Models of Cancer Metastasis, Tumour Hypoxia and Carbonic Anhydrases IX and XII
Patient mortality results from the formation of metastases in distant (vital) organs. The metastatic potential of primary tumors is variable and likely depends of the biology of the tumor. We have established mouse models to study metastasis. Our initial work with breast cancer models of metastasis has identified a gene signature that is unique to metastatic tumors. Many of the genes are induced by “hypoxia” and function to protect the cells and promote survival in a hypoxic environment. Two of the genes CAIX and CAXII regulate the pH of the cells in hypoxia, and we have discovered that blocking the function of CAIX results in the death of the metastatic cells in a hypoxic environment, and in tumor regression as well as formation of metastasis.
Examination of the expression of CAIX in about 4000 breast cancer samples demonstrated that CAIX expression predicts for poor patient prognosis as well as for the formation of distant metastasis. Current work is focused on determining how CAIX controls the survival of hypoxic tumor cells and why it is needed for the formation of metastases. We are also developing compounds that could be used therapeutically to block CAIX function and also to image CAIX and identify hypoxic and potentially metastatic tumors.
BioID proteomic analysis has revealed that CAIX forms a large protein complex with many metabolic transporters, integrins and matrix modeling enzyme, MMP-14. The CAIX/MMP-14 complex localizes to invadopodia and promotes collagen degradation, invasion and metastasis.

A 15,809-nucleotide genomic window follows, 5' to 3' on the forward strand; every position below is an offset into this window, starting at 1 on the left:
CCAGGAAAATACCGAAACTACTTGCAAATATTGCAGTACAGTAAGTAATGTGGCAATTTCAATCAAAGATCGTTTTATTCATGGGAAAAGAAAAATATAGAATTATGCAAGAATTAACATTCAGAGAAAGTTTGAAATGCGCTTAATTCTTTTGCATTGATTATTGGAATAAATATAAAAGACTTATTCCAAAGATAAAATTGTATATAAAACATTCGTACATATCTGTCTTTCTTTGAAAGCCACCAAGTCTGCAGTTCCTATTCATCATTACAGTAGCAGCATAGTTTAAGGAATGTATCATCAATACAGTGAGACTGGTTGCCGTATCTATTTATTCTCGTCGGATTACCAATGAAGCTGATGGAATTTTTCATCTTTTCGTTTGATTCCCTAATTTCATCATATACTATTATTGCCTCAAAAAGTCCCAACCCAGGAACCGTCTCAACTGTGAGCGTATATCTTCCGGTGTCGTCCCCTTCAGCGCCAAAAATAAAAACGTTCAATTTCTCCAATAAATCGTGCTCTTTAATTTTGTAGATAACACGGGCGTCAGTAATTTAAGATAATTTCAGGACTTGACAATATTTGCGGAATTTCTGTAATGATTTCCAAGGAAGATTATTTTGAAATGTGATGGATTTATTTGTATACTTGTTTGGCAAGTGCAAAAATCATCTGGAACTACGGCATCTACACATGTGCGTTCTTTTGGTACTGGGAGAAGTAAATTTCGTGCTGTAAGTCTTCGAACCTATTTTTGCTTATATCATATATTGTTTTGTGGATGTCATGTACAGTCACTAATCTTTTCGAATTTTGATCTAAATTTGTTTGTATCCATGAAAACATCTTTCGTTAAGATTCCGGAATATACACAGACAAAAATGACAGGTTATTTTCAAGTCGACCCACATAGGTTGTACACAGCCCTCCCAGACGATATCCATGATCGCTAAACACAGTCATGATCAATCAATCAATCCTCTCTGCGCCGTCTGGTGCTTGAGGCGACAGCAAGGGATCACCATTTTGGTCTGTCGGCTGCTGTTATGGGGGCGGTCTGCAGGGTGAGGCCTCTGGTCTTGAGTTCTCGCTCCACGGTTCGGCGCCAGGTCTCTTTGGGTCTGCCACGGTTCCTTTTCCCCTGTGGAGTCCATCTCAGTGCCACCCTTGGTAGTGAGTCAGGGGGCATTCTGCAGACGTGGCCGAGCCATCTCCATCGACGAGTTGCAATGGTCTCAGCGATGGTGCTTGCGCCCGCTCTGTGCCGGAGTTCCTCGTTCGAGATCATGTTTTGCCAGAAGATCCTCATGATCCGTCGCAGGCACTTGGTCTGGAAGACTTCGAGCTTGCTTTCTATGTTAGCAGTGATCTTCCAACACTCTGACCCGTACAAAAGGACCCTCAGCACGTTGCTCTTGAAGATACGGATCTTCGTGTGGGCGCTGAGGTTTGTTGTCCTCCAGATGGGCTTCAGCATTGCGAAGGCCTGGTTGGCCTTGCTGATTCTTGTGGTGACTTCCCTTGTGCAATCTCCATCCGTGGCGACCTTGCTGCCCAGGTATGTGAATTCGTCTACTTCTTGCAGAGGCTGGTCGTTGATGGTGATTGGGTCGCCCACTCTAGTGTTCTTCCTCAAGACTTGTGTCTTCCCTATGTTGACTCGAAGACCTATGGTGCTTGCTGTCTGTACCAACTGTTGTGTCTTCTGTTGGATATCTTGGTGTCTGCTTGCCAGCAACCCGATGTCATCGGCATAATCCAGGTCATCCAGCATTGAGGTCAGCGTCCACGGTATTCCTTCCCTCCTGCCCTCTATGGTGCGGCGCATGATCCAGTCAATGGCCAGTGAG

We have developed a highly selective small molecule inhibitor (SLC-0111) of CAIX/XII, and demonstrated that it can inhibit tumor growth and metastasis of breast cancer, pancreatic cancer and glioblastoma. Recent work has shown that the CAIX inhibitor can be combined with immune check-point inhibitor antibodies to improve survival in pre-clinical models of melanoma and breast cancer. The compound SLC-0111 has been evaluated for safety and pharmacokinetics in a Phase 1 clinical trial, and is currently being evaluated in a Phase 1b, SLC-0111/gemcitabine combination clinical trials in CAIX-positive pancreatic cancer patients.
Evaluation of “Anastasis”: “recovering from the brink of death” as a mechanism of resistance of cancer cells to cancer chemotherapy drugs.
Anastasis is a process that has been identified in cells undergoing apoptosis induced through various stresses. Cells that are already committed to cell death through the activation of the “executioner” caspases have been shown to recover and survive through as yet poorly understood mechanisms.
The Dedhar lab is carrying our research into identifying the mechanisms whereby cancer cells exposed to clinically used cancer chemotherapy drugs recover from the brink of death, i.e. undergo anastasis.
This project is in its infancy, but preliminary results point to novel cellular mechanisms including the expression of a variant splice form of Caspase 3, accumulation of stress granules containing messenger RNAs poised for translation, and epithelial to Mesenchymal Transition ( EMT). The goals of the project are to identify central players in the anastasis process and to target them to overcome anastasis and drug resistance.